Measurement of the Digital Cushion The use of ultrasonography to measure the digital cushion was based off of Bicalho’s study in which the thickness of the digital cushion was measured ultrasonographically from the junction of the heel and sole where a typical sole ulcer is located.  Also in previous studies, the measurement of the digital cushion was based upon age and lactation status while finding a correlation with the fatty acid content. . Our proposal is basing the measurements of the deep digital flexor compared to the digital cushion off of the environment that the heifer is raised in after weaning.
Method Control Group 6 months: 299 lbs 6 months: 339 lbs 5 months: 374 lbs 8 months: 452 lbs 8 months: 558 lbs 9 months: 604 lbs 8 months: 608 lbs Treated Group 7 months: 344 lbs 6 months: 348 lbs 6 months: 354 lbs 8 months: 421 lbs 8 months: 458 lbs 9 months: 458 lbs 9 months: 518 lbs 14 Holstein heifers with random assignment of seven in each group
Experimental Design All calves were reared in accordance with the current accepted practices of the dairy industry. At the randomized ages from 6-9 months Control group was raised according to industry standards of the dairy husbandry at E.V. Smith Extension Unit Treated group was maintained on a half mile long lane containing variable terrain at the North Auburn Beef Experiment Station. Pedometers were placed on each group for the length of one week to determine steps/miles walked.
Treated Group Encouraged to walk at least two miles per day by placement of food and water on opposite ends of the lane. Goal study period is months depending on the age of the heifers on day zero of study.
Method Calipers were used to measure the width and length of the medial and lateral claws of the left fore, & left rear legs of both groups The digital cushions and deep digital flexor tendons of both groups were measured by ultrasound examination using a 6 MHz transducer at monthly intervals. The Calf Number, Age, Body Condition Score, and Weight were all recorded as well along with the data.
Placement of ultrasound probe was the heal bulb at the level of the coronary band. The heel bulb was cleaned with alcohol prior to ultrasound examination
Ultrasound Utilization The 6 MHz transducer probe was placed on the bulb of the heel of each claw at the level of the coronary band (Figure 1) Measurements were recorded of the deep digital flexor and the digital cushion. (Figure 2) All calves were examined by ultrasound at day 0 & at monthly intervals.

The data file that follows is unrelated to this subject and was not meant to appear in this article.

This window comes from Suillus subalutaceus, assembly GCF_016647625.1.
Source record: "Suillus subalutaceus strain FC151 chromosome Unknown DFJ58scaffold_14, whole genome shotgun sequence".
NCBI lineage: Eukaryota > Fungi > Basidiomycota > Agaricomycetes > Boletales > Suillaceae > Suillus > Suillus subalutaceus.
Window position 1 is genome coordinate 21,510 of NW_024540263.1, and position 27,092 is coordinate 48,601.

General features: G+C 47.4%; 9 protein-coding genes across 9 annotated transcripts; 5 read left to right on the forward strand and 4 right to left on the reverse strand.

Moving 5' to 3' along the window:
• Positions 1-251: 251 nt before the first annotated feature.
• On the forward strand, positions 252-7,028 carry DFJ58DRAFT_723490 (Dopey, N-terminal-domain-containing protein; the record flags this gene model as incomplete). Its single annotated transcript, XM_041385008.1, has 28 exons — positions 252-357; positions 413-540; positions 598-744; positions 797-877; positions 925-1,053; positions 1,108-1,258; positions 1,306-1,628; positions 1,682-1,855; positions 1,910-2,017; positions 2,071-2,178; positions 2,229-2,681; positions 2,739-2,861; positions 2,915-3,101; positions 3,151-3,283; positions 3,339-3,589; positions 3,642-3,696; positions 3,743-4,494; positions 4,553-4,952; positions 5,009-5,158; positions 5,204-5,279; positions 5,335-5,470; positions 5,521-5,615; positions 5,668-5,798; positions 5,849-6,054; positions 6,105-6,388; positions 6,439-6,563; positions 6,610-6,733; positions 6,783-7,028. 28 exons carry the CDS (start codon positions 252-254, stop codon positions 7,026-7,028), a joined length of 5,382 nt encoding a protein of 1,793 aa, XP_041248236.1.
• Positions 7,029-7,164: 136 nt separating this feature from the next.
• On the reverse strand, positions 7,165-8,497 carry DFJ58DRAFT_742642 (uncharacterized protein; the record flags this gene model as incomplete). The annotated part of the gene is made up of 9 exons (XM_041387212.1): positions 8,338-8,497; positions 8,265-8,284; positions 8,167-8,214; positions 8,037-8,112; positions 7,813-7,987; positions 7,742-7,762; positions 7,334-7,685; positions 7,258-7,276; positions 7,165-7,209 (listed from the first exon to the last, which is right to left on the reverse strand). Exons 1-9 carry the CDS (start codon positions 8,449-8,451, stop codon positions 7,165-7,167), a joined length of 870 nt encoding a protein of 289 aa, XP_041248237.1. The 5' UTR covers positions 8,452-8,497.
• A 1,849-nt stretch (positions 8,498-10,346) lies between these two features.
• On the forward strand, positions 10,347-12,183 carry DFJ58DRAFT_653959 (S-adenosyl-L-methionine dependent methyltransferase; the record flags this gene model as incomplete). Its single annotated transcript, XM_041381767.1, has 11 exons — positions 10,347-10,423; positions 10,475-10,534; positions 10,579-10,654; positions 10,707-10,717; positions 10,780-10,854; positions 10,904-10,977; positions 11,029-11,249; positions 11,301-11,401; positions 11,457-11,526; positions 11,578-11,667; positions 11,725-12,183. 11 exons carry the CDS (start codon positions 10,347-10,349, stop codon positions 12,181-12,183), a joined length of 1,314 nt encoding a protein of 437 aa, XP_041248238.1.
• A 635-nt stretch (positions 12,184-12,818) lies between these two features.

DAY ZERO: Control Group
Day Zero: Treatment Group
DAY 30: Control Group
DAY 30: Treatment Group
Results Control Treatment
Results Currently, there is only a small difference between control and treated groups which may be attributed to normal variation among animals and from growth Additional time is necessary to allow enough time for remodeling of tissues so recheck at monthly intervals. The ultrasound method employed seems to be a viable tool for monitoring of the digital cushion of cattle There was difference, however, in the health of the feet of the calves. The control group had cases of epiphysitis, and dermatitis due to wet pasture We believe the rocky terrain pasture didn’t have problems because it was drier and the movement of the calves helped keep them from standing in wet areas.
Results of Pedometers Pedometers clipped onto cow leg straps were placed on four heifers from each group over a period of one week. Only one pedometer from each group had results. Control group= 5.1 miles total= 0.73 miles a day Treatment group= 13.1 miles total = 1.9 miles per day
References Kossaibati MA, and Esslemnont RJ. The cost of production diseases in dairy herds in England. Vet J 1997;154: Bicalho, RC, Machado VS, Caixeta LS. Lameness in Dairy cattle: A debilitating disease or a disease of debilitated cattle? A cross-sectional study of lameness prevalence and thickness of the digital cushion. J of Dairy Sci. 2009; 92: Bicalho RC, Vokey CF, Erb HN, Guard CL. Visual locomotion scoring in the first seventy days in milk: Impact on pregnancy and survival. J Dairy Sci. 2007b; 90: Bicalho RC, Warnick LD, Guard CL. Stragtegies to analyze milk losses caused by diseases with potential incidence throughout lactation: A lameness example. J of Dairy Sci. 2008; 91: Booth CJ, Warnick LD, Grohn YT, Maizon DO, Guard CL. Effects of lameness on culling on dairy cows. J Dairy Sci. 2004; 87: Guard C. The cost of lameness and the value of hoof care. Proc Hoof Care Conf. 1997; 4(abstract). Cha E, Hertl JA, Bar D, Gröhn YT. The cost of different types of lameness in dairy cows calculated by dynamic programming. Prev Vet Med. 2010; 97(1):1-8Cha EHertl JABar DGröhn YT Knott L, Tarlton JF, Craft H, Webster AJ. Effects of housing, parturition and diet change on the biochemistry and biomechanics of the support structures of the hoof of diary heifers. Vet J. 2007;174 (2): Knott LTarlton JFCraft HWebster AJ Räber M, Lischer Ch J, Geyer H, Ossent P. The bovine digital cushion – a descriptive anatomical study. The Vet J. 2004;167: Izci, Celal; Erol, Muharrem; Goksahin, Ebru. A Study AboutDetermining the Changes in the Structural Characteristics of the Digital Cushion in Heifer and Multipar Dairy Cows: A Preliminary Report. March 2011; Kafkas Universitesi Veteriner FakultesiDergisi;2011, Vol. 17 Issue 1, p159
Special Thanks Dr. Julie Gard Dr. Debra Taylor Dr. Merilee Holland Leah Guidry Megan Schnuelle Will Justus 4 th Year Ambulatory and Therio Students